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What software developers need to know about software immune systems

Metaforic software immunization technology protects virtually any software from subversion, theft, piracy, tampering or other corruption. It is proven in millions of deployed instances, from consumer software to business devices. Only software protected by Metaforic earns the Mark of Security distinction. Offices are located in the United States, Europe and Japan. Further information is available at

Info Security PG: How do subversion, theft, tampering, and other similar corruptions impact today’s software developers?

Dan Stickel: Software security used to be the responsibility of the buyer. It was an unspoken assumption that the buyer/user had to provide a perfectly protected operating environment, and if a hacker gained access to the software, that was the buyer’s problem.

But this notion of requiring a “Software Garden of Eden” is rapidly disappearing. First, because it has proven to be impossible to provide, and second, because many of the organizations responsible for creating this software now have a greater stake in its correct operation. For example, when financial institutions create mobile banking apps, they need to enable those apps to run on consumers’ phones. Because of the risks, banks have to take active steps to ensure their software can safely operate even when the base environment cannot be trusted. Similarly, developers writing software to operate nuclear power plants, medical devices, or even cars, now need to worry about terrorism, malware, and even things like power surges, which have the potential to corrupt or subvert the software. Separately, the move towards SaaS has clearly shifted significant security responsibility from the user to the supplier/developer.

This means that already overburdened developers now have to add significant security concerns to their schedules (in addition to new features, platform ports, usability improvements, etc.). One of the nice things about Metaforic protection is that because it is automated, developers don’t need to understand security to apply it, and in fact, a developer doesn’t even need to be involved in the process at all.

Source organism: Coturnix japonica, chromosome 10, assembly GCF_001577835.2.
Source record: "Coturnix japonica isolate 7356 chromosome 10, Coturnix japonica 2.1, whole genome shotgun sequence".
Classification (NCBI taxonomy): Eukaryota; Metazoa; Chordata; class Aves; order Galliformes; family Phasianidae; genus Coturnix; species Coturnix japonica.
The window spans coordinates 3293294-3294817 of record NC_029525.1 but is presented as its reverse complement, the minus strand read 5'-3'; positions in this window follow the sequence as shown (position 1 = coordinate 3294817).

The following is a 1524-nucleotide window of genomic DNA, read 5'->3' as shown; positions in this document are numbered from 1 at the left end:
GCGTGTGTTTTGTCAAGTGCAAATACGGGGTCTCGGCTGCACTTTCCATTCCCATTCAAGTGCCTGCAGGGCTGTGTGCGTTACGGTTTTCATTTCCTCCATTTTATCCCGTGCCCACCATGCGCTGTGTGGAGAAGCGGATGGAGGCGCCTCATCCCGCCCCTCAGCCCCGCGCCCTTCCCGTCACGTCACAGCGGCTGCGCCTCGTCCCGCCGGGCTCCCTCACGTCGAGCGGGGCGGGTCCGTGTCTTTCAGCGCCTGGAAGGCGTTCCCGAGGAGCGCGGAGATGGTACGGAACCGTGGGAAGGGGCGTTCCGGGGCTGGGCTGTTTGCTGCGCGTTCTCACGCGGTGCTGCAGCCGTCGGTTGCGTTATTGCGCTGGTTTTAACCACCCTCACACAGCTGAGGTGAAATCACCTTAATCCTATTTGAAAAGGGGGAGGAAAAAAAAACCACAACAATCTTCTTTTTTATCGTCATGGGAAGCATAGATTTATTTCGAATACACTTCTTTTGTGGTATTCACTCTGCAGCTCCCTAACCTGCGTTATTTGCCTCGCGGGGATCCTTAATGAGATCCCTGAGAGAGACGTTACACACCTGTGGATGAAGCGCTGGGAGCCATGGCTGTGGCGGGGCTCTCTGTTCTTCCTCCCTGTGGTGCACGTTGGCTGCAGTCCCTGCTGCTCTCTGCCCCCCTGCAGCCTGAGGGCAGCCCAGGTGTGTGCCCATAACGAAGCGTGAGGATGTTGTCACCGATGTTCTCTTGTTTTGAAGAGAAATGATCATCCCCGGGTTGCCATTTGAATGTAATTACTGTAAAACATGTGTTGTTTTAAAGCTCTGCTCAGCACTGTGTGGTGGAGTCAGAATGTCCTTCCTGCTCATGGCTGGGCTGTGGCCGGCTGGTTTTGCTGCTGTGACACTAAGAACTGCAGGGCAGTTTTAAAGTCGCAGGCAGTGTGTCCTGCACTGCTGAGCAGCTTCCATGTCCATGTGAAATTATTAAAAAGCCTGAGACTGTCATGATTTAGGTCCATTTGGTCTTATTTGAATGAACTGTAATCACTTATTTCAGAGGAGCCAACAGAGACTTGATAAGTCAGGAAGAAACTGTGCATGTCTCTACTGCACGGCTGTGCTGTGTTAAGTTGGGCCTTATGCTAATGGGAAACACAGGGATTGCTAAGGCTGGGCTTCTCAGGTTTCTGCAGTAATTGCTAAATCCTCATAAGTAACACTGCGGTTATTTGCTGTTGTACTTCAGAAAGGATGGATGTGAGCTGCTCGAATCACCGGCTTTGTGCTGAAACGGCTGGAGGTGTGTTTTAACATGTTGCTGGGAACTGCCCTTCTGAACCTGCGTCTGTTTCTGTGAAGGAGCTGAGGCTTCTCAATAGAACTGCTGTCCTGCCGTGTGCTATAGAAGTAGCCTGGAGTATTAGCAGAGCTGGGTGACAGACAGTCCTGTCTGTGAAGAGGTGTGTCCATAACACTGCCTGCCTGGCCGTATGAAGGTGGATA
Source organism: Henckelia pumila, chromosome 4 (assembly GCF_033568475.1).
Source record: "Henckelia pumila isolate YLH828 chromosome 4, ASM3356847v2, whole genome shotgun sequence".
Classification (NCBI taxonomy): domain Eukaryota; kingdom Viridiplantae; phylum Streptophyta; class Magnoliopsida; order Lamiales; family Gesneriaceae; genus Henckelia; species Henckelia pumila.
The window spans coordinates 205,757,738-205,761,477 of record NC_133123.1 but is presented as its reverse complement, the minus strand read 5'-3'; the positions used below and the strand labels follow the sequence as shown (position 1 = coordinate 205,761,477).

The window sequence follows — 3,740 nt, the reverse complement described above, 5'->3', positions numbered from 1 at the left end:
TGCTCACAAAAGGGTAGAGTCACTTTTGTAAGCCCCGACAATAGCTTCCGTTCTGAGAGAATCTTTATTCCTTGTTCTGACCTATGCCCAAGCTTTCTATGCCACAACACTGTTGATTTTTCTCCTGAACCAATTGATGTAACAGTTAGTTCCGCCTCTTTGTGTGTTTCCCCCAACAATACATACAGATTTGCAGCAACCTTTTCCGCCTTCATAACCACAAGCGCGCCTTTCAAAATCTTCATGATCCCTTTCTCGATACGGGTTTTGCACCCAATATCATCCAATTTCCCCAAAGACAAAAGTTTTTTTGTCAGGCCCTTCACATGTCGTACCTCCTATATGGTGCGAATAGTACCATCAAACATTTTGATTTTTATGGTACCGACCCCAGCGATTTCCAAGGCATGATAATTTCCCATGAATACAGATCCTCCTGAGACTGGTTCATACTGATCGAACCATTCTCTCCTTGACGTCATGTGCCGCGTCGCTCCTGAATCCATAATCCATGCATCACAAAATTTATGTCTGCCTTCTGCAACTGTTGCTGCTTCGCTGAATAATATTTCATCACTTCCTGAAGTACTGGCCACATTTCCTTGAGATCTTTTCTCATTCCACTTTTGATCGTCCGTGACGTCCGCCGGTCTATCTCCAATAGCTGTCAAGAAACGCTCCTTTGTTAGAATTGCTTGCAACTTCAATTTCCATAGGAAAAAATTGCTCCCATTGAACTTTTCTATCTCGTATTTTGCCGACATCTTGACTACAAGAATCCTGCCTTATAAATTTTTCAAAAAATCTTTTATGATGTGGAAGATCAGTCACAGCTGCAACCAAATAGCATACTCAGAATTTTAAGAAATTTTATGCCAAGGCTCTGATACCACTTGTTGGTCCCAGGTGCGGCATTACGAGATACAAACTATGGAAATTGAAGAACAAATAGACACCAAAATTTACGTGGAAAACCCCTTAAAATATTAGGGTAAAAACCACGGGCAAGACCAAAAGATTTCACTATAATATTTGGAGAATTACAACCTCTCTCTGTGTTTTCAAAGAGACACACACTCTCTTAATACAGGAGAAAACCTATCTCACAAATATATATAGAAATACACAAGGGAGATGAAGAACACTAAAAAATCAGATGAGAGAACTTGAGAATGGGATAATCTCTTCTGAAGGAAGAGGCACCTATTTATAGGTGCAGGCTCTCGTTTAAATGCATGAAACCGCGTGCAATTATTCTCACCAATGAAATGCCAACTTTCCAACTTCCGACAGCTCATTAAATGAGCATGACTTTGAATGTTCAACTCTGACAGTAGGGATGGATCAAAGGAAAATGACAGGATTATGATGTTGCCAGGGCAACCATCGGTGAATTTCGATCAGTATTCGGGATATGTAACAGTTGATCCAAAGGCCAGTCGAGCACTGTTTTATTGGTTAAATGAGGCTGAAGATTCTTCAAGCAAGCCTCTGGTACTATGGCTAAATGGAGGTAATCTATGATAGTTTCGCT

Info Security PG: What are the biggest security threats you are seeing today and how are you helping your customers best prepare proactively?

Dan Stickel: There are so many risks to software, so many possible avenues of attack, that rather than focus on specific attack vectors, we simply ensure that the app continues to be uncompromised. The vast majority of security initiatives are designed to try to ensure that no threats escape into the system, but experience shows us that the threats appear anyway: whether through zero-day exploits, advanced persistent threats that are already there, administration mistakes, or even turncoat employees.

Who is protecting the app when the environment is inevitably compromised? Metaforic includes a number of overlapping and complementary defense mechanisms, but at its core it primarily ensures that the software and its data have not been modified in any way … and it continuously checks this in real time so that there’s almost no opportunity for dynamic or ephemeral attacks, and it does this with almost no impact on program size or performance.